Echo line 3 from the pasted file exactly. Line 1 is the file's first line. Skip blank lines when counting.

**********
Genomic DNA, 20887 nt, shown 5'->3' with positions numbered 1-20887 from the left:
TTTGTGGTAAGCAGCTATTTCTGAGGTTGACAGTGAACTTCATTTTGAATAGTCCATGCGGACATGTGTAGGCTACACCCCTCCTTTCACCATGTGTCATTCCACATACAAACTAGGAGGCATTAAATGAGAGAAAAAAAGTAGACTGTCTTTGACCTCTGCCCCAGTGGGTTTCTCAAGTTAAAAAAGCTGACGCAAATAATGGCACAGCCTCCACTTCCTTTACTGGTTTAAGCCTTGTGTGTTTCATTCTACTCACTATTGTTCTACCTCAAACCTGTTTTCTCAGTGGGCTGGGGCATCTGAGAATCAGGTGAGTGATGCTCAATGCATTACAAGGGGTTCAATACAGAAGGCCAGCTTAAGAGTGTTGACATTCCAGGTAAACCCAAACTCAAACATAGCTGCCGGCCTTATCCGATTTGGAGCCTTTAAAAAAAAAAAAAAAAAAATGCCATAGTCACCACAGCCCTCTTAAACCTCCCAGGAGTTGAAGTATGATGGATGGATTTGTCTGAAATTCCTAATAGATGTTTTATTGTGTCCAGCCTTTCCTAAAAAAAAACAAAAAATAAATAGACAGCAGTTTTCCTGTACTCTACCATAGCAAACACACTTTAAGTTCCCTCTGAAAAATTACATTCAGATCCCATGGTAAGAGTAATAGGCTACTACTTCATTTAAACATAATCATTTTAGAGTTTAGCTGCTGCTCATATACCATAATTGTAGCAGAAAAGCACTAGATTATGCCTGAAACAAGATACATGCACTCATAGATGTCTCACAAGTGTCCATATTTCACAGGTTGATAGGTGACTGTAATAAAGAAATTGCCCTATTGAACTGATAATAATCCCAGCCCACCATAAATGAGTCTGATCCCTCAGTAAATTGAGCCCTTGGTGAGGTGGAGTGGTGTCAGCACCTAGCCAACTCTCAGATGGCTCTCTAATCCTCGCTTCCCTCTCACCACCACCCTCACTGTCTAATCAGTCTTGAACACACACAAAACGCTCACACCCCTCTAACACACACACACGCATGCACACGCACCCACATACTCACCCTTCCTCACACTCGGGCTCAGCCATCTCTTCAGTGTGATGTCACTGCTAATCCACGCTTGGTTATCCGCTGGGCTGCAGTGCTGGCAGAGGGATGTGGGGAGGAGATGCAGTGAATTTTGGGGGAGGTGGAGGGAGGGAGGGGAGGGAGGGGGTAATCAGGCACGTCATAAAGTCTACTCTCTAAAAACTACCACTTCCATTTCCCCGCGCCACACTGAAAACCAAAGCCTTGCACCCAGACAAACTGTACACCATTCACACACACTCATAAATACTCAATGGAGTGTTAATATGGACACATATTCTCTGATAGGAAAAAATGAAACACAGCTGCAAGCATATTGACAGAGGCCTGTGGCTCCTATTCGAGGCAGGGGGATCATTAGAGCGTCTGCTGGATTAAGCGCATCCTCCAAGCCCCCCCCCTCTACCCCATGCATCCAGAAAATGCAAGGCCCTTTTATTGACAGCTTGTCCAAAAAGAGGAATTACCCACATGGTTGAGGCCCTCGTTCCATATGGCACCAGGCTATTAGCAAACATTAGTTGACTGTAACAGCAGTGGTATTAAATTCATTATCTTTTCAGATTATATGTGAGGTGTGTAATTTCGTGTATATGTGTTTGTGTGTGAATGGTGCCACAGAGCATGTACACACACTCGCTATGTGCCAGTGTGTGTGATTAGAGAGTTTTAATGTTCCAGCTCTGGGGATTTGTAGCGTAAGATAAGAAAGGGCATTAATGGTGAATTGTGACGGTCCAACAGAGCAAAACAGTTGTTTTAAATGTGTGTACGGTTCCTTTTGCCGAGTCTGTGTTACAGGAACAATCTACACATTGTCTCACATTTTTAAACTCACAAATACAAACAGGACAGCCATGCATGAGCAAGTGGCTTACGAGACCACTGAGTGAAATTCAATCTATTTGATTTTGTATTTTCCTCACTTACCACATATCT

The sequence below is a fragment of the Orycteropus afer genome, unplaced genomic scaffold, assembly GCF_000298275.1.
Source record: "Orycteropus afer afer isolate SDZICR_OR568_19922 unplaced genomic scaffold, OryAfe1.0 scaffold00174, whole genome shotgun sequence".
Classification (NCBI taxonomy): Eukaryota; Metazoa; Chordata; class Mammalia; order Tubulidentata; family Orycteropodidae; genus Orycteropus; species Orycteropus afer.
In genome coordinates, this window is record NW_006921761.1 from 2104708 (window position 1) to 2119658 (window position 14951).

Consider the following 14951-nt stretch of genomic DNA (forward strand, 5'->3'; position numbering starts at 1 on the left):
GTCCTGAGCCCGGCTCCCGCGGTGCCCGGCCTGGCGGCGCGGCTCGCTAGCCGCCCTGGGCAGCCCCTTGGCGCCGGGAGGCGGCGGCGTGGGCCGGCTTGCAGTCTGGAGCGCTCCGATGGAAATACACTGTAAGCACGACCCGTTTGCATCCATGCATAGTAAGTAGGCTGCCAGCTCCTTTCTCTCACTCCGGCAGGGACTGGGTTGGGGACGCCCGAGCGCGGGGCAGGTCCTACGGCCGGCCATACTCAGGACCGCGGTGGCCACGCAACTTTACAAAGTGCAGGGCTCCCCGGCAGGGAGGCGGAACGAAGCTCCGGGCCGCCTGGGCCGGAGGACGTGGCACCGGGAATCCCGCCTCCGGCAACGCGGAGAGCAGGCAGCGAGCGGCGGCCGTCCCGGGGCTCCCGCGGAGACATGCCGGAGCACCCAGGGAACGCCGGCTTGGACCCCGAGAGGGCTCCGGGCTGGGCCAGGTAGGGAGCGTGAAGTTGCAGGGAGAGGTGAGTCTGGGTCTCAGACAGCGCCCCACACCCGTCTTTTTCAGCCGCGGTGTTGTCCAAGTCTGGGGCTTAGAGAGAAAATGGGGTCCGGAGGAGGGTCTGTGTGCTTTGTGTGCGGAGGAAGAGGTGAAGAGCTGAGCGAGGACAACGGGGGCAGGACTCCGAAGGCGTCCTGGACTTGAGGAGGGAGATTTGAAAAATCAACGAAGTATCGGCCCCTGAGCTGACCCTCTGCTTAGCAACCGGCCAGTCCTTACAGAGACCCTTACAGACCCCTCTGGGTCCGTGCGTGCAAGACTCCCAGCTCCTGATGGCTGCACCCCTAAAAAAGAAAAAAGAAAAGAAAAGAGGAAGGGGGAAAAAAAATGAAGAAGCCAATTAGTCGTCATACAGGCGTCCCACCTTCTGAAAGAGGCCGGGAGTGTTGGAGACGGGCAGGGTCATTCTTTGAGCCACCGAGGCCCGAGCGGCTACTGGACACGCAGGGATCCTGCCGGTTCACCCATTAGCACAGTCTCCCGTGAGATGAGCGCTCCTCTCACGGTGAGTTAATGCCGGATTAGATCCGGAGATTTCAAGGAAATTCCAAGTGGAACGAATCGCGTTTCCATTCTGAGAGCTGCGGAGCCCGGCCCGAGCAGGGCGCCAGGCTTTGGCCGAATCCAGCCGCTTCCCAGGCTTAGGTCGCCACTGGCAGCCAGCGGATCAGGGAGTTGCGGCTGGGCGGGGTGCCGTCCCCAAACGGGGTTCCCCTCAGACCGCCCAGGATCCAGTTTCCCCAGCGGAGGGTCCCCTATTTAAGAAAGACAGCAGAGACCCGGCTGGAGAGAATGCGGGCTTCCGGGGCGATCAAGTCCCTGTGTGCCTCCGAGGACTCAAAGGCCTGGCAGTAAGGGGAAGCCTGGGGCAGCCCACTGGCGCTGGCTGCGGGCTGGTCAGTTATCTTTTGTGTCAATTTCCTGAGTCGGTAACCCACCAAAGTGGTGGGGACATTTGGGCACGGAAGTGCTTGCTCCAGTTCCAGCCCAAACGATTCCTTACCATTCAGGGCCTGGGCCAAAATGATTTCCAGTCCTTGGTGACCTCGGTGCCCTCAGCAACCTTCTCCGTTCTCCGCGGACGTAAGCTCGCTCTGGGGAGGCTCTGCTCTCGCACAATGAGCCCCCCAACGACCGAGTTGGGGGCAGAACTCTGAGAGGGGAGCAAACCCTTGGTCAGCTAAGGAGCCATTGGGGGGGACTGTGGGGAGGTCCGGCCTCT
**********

The sequence below is a fragment of the Orycteropus afer genome, unplaced genomic scaffold, assembly GCF_000298275.1.